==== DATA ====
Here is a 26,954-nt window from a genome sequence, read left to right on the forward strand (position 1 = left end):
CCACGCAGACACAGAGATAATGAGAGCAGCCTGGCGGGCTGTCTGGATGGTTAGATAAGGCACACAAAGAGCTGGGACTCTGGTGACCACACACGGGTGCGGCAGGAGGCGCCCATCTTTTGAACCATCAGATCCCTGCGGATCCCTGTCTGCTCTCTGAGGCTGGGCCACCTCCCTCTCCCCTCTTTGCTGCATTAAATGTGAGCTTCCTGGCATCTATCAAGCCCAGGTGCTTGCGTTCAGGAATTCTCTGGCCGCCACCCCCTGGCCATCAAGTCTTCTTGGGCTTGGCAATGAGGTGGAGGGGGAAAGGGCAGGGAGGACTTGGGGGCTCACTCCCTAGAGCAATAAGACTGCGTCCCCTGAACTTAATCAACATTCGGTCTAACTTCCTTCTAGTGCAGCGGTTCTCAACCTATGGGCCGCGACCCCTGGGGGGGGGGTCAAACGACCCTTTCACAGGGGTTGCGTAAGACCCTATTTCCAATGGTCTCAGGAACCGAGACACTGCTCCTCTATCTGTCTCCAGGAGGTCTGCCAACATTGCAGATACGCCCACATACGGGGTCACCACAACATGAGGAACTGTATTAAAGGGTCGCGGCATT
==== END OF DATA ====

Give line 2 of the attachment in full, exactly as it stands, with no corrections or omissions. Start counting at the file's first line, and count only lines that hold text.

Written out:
CCACGCAGACACAGAGATAATGAGAGCAGCCTGGCGGGCTGTCTGGATGGTTAGATAAGGCACACAAAGAGCTGGGACTCTGGTGACCACACACGGGTGCGGCAGGAGGCGCCCATCTTTTGAACCATCAGATCCCTGCGGATCCCTGTCTGCTCTCTGAGGCTGGGCCACCTCCCTCTCCCCTCTTTGCTGCATTAAATGTGAGCTTCCTGGCATCTATCAAGCCCAGGTGCTTGCGTTCAGGAATTCTCTGGCCGCCACCCCCTGGCCATCAAGTCTTCTTGGGCTTGGCAATGAGGTGGAGGGGGAAAGGGCAGGGAGGACTTGGGGGCTCACTCCCTAGAGCAATAAGACTGCGTCCCCTGAACTTAATCAACATTCGGTCTAACTTCCTTCTAGTGCAGCGGTTCTCAACCTATGGGCCGCGACCCCTGGGGGGGGGGTCAAACGACCCTTTCACAGGGGTTGCGTAAGACCCTATTTCCAATGGTCTCAGGAACCGAGACACTGCTCCTCTATCTGTCTCCAGGAGGTCTGCCAACATTGCAGATACGCCCACATACGGGGTCACCACAACATGAGGAACTGTATTAAAGGGTCGCGGCATT